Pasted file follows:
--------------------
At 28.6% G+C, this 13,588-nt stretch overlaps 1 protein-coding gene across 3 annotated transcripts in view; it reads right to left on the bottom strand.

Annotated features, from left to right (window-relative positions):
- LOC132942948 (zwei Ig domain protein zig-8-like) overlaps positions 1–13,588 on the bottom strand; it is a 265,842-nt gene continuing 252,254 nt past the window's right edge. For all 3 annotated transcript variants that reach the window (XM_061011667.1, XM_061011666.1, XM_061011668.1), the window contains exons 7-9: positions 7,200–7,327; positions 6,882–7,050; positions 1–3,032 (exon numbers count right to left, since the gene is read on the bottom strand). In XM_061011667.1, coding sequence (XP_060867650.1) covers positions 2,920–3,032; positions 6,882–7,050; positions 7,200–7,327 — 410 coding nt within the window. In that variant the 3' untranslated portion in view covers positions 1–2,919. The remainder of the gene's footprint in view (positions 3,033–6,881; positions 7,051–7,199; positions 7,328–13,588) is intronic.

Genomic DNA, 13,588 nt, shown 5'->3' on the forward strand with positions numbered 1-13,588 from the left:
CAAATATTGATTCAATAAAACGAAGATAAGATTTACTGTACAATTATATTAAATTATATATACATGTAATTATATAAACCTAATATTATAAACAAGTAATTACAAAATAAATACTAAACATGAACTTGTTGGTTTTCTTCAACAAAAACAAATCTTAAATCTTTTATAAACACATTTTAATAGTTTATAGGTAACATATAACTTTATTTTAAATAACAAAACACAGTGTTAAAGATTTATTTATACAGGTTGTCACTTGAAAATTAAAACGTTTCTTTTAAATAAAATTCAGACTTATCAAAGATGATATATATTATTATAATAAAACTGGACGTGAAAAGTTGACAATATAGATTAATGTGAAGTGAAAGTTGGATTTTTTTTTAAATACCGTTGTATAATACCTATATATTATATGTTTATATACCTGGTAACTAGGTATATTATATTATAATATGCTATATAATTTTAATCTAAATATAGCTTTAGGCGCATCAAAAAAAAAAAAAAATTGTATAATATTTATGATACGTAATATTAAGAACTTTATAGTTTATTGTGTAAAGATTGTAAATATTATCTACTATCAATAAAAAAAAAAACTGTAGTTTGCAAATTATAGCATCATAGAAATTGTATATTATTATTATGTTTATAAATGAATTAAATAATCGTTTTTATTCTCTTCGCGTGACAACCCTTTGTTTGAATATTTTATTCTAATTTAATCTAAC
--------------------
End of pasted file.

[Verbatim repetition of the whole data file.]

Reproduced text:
At 28.6% G+C, this 13,588-nt stretch overlaps 1 protein-coding gene across 3 annotated transcripts in view; it reads right to left on the bottom strand.

Annotated features, from left to right (window-relative positions):
- LOC132942948 (zwei Ig domain protein zig-8-like) overlaps positions 1–13,588 on the bottom strand; it is a 265,842-nt gene continuing 252,254 nt past the window's right edge. For all 3 annotated transcript variants that reach the window (XM_061011667.1, XM_061011666.1, XM_061011668.1), the window contains exons 7-9: positions 7,200–7,327; positions 6,882–7,050; positions 1–3,032 (exon numbers count right to left, since the gene is read on the bottom strand). In XM_061011667.1, coding sequence (XP_060867650.1) covers positions 2,920–3,032; positions 6,882–7,050; positions 7,200–7,327 — 410 coding nt within the window. In that variant the 3' untranslated portion in view covers positions 1–2,919. The remainder of the gene's footprint in view (positions 3,033–6,881; positions 7,051–7,199; positions 7,328–13,588) is intronic.

Genomic DNA, 13,588 nt, shown 5'->3' on the forward strand with positions numbered 1-13,588 from the left:
CAAATATTGATTCAATAAAACGAAGATAAGATTTACTGTACAATTATATTAAATTATATATACATGTAATTATATAAACCTAATATTATAAACAAGTAATTACAAAATAAATACTAAACATGAACTTGTTGGTTTTCTTCAACAAAAACAAATCTTAAATCTTTTATAAACACATTTTAATAGTTTATAGGTAACATATAACTTTATTTTAAATAACAAAACACAGTGTTAAAGATTTATTTATACAGGTTGTCACTTGAAAATTAAAACGTTTCTTTTAAATAAAATTCAGACTTATCAAAGATGATATATATTATTATAATAAAACTGGACGTGAAAAGTTGACAATATAGATTAATGTGAAGTGAAAGTTGGATTTTTTTTTAAATACCGTTGTATAATACCTATATATTATATGTTTATATACCTGGTAACTAGGTATATTATATTATAATATGCTATATAATTTTAATCTAAATATAGCTTTAGGCGCATCAAAAAAAAAAAAAAATTGTATAATATTTATGATACGTAATATTAAGAACTTTATAGTTTATTGTGTAAAGATTGTAAATATTATCTACTATCAATAAAAAAAAAAACTGTAGTTTGCAAATTATAGCATCATAGAAATTGTATATTATTATTATGTTTATAAATGAATTAAATAATCGTTTTTATTCTCTTCGCGTGACAACCCTTTGTTTGAATATTTTATTCTAATTTAATCTAAC